By Dean Close, Editor

After testifying on Monday that she had been “overwhelmed” by caring for approximately 150 rescue animals, along with her hundreds of show rabbits and guinea pigs, Barbara Galkowski has petitioned Benton County District Court for a return of all seized animals, including the constrictor snake whose presence led to the search warrant and the removal of all but a handful of animals from the Galkowski home at 607 W. 6th Street on Jan. 16.

Galkowski promised to find a home outside city limits for the snake, which is not allowed within Vinton City Limits. The legal motion also indicated that if the parakeets are returned to her, she planned to return those parakeets to Minnesota as soon as weather and road conditions allow it. She also indicate she plans to “re-home” the rescue animals she had taken in a few weeks before the seizure.

In a court document filed Wednesday afternoon, Galkowski’s lawyer, Raphael Matthew Scheetz III of Cedar Rapids, claims that none of the animals owned by Galkowski’s family meet the legal definition of “threatened.”

“At the conclusion of the dispositional hearing on January 29, 2018, this Honorable Court kept the record open to allow the Respondents to report to the Court as to which animals the Respondents were requesting be returned to Respondents’ custody. The Respondents respectfully request the return of all seized animals. See, Iowa Code Section 717B.4(3) (“If the court determines that an animal is not a threatened animal, the court shall order that the animal be returned to the custody of the responsible party.”).

The legal document divided the seized animals into four categories, show animals, pets, parakeets and rescue animals. Below are the specifics of Galkowski’s request, as filed:

1. Show Animals.
The evidence showed that none of Respondents’ show animals (rabbits, guinea pigs) was a threatened animal. Respondents request the return of all show animals.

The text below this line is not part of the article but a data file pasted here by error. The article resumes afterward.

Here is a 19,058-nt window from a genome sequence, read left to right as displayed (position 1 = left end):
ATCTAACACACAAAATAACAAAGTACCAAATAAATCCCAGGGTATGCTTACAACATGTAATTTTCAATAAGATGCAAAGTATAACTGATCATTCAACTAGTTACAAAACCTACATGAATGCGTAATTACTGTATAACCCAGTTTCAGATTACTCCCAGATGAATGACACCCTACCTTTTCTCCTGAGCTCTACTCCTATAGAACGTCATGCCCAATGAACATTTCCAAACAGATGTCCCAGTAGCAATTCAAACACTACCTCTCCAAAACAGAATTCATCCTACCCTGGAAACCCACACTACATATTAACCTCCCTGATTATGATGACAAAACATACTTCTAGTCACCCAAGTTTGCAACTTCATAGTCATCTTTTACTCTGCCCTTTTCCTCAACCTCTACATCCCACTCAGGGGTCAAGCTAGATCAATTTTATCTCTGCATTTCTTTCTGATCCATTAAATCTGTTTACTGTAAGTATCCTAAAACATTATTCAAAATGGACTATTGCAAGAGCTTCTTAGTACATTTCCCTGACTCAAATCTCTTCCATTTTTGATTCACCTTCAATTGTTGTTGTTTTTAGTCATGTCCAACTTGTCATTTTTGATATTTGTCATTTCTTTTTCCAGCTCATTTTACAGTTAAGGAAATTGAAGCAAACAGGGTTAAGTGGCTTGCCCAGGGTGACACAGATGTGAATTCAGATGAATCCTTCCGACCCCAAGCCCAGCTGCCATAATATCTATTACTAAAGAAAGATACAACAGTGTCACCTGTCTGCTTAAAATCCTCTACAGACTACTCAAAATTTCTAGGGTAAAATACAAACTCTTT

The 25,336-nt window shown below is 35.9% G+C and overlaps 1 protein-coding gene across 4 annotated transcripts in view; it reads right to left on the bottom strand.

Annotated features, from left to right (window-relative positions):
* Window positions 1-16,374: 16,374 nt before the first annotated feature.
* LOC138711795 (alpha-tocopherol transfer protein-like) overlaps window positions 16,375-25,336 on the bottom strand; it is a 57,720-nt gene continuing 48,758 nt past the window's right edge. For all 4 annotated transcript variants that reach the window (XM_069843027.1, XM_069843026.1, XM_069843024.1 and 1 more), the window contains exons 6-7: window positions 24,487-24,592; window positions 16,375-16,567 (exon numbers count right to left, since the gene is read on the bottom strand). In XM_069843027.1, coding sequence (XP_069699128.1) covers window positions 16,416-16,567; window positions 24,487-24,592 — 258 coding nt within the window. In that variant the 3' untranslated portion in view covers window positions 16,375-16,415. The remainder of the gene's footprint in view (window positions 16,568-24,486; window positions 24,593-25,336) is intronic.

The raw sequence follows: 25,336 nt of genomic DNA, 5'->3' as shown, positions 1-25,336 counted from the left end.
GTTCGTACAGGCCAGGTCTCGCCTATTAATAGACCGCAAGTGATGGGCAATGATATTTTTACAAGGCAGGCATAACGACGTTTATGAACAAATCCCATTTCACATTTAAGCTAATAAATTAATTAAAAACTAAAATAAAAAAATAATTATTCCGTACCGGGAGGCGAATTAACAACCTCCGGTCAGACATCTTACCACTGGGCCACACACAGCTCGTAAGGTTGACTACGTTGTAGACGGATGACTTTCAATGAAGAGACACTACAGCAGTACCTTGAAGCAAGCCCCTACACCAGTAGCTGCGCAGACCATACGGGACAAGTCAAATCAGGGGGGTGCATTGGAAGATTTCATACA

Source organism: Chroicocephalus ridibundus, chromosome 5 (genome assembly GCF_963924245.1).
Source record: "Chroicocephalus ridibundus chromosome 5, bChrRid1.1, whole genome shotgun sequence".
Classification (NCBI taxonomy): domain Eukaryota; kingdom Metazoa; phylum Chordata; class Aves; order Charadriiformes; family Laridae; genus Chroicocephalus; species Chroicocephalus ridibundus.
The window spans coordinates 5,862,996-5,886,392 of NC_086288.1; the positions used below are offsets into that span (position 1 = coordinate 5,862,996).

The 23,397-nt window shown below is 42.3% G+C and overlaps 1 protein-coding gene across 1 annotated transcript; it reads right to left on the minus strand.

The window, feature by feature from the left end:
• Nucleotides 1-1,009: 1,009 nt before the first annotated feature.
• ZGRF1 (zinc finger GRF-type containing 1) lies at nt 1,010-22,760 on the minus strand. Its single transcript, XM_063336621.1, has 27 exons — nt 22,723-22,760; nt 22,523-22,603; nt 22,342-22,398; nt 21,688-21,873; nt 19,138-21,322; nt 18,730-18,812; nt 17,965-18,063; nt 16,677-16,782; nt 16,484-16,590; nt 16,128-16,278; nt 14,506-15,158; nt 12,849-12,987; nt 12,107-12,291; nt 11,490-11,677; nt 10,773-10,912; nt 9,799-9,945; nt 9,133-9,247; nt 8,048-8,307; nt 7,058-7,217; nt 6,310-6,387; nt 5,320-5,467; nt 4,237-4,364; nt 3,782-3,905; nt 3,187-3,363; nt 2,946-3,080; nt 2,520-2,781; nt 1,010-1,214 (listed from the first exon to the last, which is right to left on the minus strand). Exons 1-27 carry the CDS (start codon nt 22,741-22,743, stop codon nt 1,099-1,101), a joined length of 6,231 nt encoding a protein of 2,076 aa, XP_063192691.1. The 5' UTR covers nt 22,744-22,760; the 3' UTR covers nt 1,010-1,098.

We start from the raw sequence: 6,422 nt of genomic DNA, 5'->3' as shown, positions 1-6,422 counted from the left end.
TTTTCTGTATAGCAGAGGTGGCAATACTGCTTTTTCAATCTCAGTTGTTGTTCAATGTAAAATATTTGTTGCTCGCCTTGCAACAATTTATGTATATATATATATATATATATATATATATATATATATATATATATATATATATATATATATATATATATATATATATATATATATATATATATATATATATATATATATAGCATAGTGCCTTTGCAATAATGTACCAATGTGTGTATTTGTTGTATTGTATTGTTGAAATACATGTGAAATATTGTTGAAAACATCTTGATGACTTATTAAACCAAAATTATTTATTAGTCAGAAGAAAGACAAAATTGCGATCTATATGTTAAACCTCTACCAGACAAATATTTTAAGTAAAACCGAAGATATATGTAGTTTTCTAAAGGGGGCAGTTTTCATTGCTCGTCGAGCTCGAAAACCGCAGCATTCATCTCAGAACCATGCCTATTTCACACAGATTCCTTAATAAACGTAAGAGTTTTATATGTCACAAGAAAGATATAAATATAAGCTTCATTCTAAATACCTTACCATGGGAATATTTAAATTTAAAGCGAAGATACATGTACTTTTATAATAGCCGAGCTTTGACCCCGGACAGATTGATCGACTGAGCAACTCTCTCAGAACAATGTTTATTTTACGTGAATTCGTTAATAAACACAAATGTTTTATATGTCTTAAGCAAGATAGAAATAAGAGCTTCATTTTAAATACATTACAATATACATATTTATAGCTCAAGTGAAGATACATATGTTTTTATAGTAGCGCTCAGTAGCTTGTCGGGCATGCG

2. Pets.
The evidence showed that Respondents had several pets seized, specifically one turtle, four birds, one snake, and three lizards. There was no evidence presented that these animals were a threatened animal. Respondents request the return of these animals. Respondents understand that the snake is not allowed within the city limits of Vinton – if returned, the Respondents will immediately transport the snake to a friend who lives outside the city limits of Vinton. In any event, the evidence did not show that any of the Respondents’ pets, including the snake, was a threatened animal.

3. Rescue Animals.
The Respondent requests the return of the rescue animals. The evidence showed the Respondents rescued many animals shortly before the raid upon Respondents’ house. The evidence showed that the animals had been neglected prior to being rescued by Respondents. The evidence showed that Respondents were nursing the rescued animals to better health. The Respondents inform the Court that if the rescue animals are returned to the Respondents, the Respondents will move forward with their previous plans of “re-homing” the animals which are healthy enough to be transferred—that is, the animals will be placed with private homes and petting zoos within two weeks of the return of the animals to Respondents’ custody.

4. Parakeets.
The Respondents request the return of the seized parakeets. The evidence showed that Respondents received the parakeets one day prior to the date of the raid. The Respondents advise the Court that if the parakeets are returned, the Respondents will immediately transport the parakeets to the owner in Minnesota (weather and roads allowing). In any event, the evidence did not show the parakeets were a threatened animal.

In conclusion, Scheetz asked for the return of all of the seized animals with this sentence: WHEREFORE, the Respondents respectfully request this Court (1) determine that none of the seized animals were a threatened animal, pursuant to Iowa Code Section 717B.1(9); and, (2) order the return of all seized animals to the Respondent, pursuant to Iowa Code Chapter 717B.4(3).

Among animals which authorities left in the home on Jan. 16 were an emotional support dog and a turtle.

Galkowsi, accompanied by a Vinton police officer, traveled on Tuesday to the Cedar Valley Humane Society in Cedar Rapids, as well was the Wildthunder Wildlife and Animal Rehabilitation and Sanctuary facility near Independence, for the prupose of identifying the seized animals.

Benton County Attorney David Thompson said he expected a decision from District Judge Patrick Grady soon.